Like I said, I'm on prototype #3 now and am working on #4 to also include delayed accessory power that keeps the accessories powered on when you turn the key off and shuts the accessory power off when you open a door.
     
  8. eblc1388

    Senior Member

    Nov 28, 2008
    1,542
    102
    The type of relay you are looking for is called MOS relays. Some of them do have NC contacts without requiring any external voltage provided to the relay. In simple terms, the contact conducts and cut off when voltage is applied to the "relay coil" which is actually a type of LED.

    Search Google for "MOS relay" and you will get lots of hits.
     
  9. Dan-O

    Thread Starter Active Member

    Jul 26, 2009
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    OK I'll check that out.
    Thanks for the input.

    Am I nuts for trying to reinvent the wheel by wanting to eliminate mechanical relays? Technically my car already has relays in it that I'm controlling with my circuit. So technically I do still have relays in the car.

    My design does work with the relays just fine.
    I'm going to connect it to my bench supply and leave it on for a week to see if it skips a beat.

    Then off to V4.
    :D
     
  10. CDRIVE

    Senior Member

    Jul 1, 2008
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    Sgt., just curious why you chose a P channel? I just know I'm missing something obvious.
     
  11. bluebrakes

    Active Member

    Oct 17, 2009
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  12. CDRIVE

    Senior Member

    Jul 1, 2008
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  13. bluebrakes

    Active Member

    Oct 17, 2009
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    nothing to do with your question but more to do with the original thread question. It's a good explaination as to what you can do to change levels.
     
  14. CDRIVE

    Senior Member

    Jul 1, 2008
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    Oh, OK. Thanks for clarifying. ;)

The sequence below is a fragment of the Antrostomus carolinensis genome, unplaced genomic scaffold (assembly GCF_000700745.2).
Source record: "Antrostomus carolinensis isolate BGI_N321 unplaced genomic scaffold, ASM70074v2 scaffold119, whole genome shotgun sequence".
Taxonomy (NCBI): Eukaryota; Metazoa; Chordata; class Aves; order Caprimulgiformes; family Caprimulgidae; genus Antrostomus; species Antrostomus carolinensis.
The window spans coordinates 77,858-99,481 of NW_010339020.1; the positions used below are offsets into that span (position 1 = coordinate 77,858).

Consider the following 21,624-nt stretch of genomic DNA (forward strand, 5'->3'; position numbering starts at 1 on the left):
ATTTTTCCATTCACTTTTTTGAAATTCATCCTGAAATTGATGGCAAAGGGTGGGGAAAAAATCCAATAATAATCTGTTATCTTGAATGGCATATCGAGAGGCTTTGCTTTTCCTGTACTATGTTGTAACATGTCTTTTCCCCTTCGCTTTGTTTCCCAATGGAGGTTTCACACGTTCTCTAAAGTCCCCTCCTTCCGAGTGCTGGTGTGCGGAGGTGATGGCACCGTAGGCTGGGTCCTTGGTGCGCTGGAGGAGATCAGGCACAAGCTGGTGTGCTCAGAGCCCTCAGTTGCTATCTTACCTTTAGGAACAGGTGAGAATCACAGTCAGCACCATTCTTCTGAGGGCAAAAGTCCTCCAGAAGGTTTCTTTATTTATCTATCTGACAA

15. Wendy

    Moderator

    Mar 24, 2008
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    Having looked at that issue I think I can answer some of it. A series pass MOSFET for a positive power supply almost has to be a P-channel. If you know a different way I'd love to hear it. Been designing several power supplies that are positive voltages.
     
  16. SgtWookie

    Expert

    Jul 17, 2007
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    You could do it with an N-channel, but you'd need a high-side gate driver.
     
  17. CDRIVE

    Senior Member

    Jul 1, 2008
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    I would agree if Sgt.Wookie's FET was used as a pass element, but it's not. It's driving a relay coil which can be put in the Drain node of a N channel.
     
  18. CDRIVE

    Senior Member

    Jul 1, 2008
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    I was thinking of an N channel wired like this.
     
  19. Dan-O

    Thread Starter Active Member

    Jul 26, 2009
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    I already have a relay in place.
    I'm trying to eliminate the relay and simulate the NC contacts.
     
  20. CDRIVE

    Senior Member

    Jul 1, 2008
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    Yes, I realize that. My comment referred to the need for a P Chan FET to drive the relay in Sgt. Wookie's circuit. That circuit has the FET configured as a Pass Transistor and can drive your load directly. Of course your FET must be rated to handle the current that you're going to draw.